the surface would have been indicated flat due to the straight portions of the fringe bands.

In E, the surface is flat at the opposite end (straight bands) but increasingly convex toward the R edge. F

shows a similar condition, but one where the surface is progressively lower toward the lower left-hand

corner. Note that the bands turn toward the line of contact and get progressively further apart. In G, the

surface is flat from lower right to upper left, but it is slightly concave because the bands curve very slightly

away from the contact point. In H, the surface is flat in the direction that the bands run. The surface drops

off toward the ends because the bands are widely spaced in the center and closer at the ends. View I shows

two contact points marked R. They are high spots surrounded by lower areas.

Once you know about recognizing basic patterns and what they mean, it is time to quantify – or determine

the degree of flatness. Some things to note are as follows. Straight bands, evenly spaced, indicate flat

surfaces, or at least straight surfaces. Curved lines indicate concave or convex contours in the surface. A

comparison of the distance between the bands and curvature “heights” will indicate the degree of contour.

In other words, in order to interpret the extent of band curvature from absolute straightness, it is necessary

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to know the reference line or point from which the measurements can be expressed. Imaginary lines

parallel to the line of contact are expressed and should pass through the center of bands.

In other words, the amount that the bands curve with reference to the distance between them, indicates the

amount of flatness error. In judging the amount of curvature, imagine a line drawn across the surface from

one end of any band to the other end of that same band. If this line just touches the previous band the

flatness error is 1 band. If it comes half-way between the two bands the error is 1/2 band. If the surface is

out of flat two bands the line will just touch the second band, if it is out 3 bands it will just touch the third

band and so on. In practice the imaginary line may be made real by aligning a piece of fine wire or thread

across the face of the monochromatic lights diffusion screen with the ends of the band, or by use of a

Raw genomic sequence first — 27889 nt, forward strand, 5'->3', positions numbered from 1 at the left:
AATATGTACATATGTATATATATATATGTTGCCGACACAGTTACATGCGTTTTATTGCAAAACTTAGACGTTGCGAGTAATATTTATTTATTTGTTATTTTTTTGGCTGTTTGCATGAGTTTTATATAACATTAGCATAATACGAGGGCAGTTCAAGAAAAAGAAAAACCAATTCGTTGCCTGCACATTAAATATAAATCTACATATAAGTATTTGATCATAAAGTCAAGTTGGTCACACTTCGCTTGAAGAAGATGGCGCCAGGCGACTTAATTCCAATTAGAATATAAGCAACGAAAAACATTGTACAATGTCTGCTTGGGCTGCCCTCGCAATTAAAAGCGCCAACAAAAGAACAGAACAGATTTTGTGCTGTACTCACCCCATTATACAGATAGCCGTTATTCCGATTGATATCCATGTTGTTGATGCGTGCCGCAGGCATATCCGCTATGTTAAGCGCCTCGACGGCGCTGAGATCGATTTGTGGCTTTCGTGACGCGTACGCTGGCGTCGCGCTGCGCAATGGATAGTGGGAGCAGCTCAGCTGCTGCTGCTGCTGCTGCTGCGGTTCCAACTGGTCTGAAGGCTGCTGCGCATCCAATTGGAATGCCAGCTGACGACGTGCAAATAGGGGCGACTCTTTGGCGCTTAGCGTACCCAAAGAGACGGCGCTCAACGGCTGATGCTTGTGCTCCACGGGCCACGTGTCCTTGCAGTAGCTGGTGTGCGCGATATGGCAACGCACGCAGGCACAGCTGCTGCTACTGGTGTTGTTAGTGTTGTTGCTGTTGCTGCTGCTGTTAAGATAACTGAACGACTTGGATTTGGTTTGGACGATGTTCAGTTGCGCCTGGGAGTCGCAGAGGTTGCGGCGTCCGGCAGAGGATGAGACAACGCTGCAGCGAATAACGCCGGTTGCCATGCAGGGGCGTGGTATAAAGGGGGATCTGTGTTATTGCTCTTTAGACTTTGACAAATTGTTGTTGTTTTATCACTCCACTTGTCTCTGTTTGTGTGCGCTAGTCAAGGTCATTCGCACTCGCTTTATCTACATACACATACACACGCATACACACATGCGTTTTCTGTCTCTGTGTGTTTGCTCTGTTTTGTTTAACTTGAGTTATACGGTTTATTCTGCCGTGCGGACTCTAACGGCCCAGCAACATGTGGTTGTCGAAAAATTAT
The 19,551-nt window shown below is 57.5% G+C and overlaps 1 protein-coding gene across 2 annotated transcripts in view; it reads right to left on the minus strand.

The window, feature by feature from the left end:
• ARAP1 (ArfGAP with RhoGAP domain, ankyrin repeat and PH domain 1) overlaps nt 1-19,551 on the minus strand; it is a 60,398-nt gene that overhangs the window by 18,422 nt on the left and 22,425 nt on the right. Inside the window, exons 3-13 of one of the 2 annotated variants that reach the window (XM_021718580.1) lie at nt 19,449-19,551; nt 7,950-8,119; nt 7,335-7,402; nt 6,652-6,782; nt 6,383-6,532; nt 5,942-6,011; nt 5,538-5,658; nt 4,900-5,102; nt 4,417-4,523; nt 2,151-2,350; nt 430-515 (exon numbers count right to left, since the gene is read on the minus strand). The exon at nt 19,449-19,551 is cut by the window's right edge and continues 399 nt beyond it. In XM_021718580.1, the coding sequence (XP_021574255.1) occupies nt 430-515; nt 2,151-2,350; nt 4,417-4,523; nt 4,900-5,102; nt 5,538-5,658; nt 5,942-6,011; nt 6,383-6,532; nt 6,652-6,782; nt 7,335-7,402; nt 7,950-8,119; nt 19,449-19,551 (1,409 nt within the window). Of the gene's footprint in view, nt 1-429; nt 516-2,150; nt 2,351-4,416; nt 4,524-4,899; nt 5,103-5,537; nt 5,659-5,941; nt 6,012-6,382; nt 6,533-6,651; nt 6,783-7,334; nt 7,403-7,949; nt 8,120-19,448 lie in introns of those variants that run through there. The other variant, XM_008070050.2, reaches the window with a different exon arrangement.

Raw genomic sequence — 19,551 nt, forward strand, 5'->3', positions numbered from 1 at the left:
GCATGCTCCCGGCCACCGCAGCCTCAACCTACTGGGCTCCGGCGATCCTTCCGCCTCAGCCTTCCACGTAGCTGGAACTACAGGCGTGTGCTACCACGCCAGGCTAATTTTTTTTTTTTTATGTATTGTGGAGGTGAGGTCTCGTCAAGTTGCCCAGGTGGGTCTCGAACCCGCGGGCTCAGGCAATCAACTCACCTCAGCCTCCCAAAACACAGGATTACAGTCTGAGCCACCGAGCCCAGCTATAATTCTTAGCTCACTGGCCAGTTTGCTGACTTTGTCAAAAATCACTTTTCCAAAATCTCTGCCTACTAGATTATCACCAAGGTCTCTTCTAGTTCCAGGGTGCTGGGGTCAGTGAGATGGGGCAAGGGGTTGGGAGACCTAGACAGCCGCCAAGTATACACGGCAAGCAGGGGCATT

transparent straight-edge

Because of air gap height difference one may encounter, even though the distance between bands

might vary, the height difference from band to band is always 11.6 µin. (assuming helium light is

used) or 1/2 wavelength, and is always counted from the line of contact. The extent of curvature is

always measured against the distance between bands.

As mentioned earlier, it is best to view through optical flats perpendicular to the surface. If the viewer is

not actually able to look directly down at the object (or 90o to the surface) however, the distance between

bands will not really be 11.6 µin. It will be somewhat more based on the angle viewed from. Figure 3.5w

below gives adjusted values for distance between bands with helium light based on the angle viewed from.

Viewing Angle Band Value

(degrees) (micro inches)

10 68.6

20 33.8

30 23.1

40 18.00

50 15.1

60 13.4

70 12.3

80 11.8

90 11.6

(from http://www.vankeuren.com/howtomflat4.htm)

Figure 3.5x below shows some basic patterns and illustrates how to measure the results seen. Note the

edge of contact indicated by R again.

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(Fund. Of Dim. Metr. By Dotson – fig

13-31 p353)

View A shows a convex surface (high in middle) by about 1/3 of a band, or 11.6 µin. x .33 = 3.87 µin. In

view B, the surface is concave (low in center) by the same amount. View C is convex by 1/2 band, or 5.8

µin. View D is also convex, but by 1 band or 11.6 µin. View E is again convex, but this time by 1-1/2

bands or 13.9 µin. View F is quite common, and shows flatness except at the edges, which drop off by 1/4

band or 2.9 µin. The surface in view G has two low troughs, while the center and edges are at the same

height. The troughs are about 5/6 of a band or 9.7 µin.

Most surfaces you might encounter will not be as uniform as the previous ones shown. Most change from

one end to the other. In view H, the left portion is flat and then becomes increasingly convex to the right.

At point (a), it is about 1/2 band (1/4 wavelength) or 5.8 µin. convex, where at point (b) it is about 1 band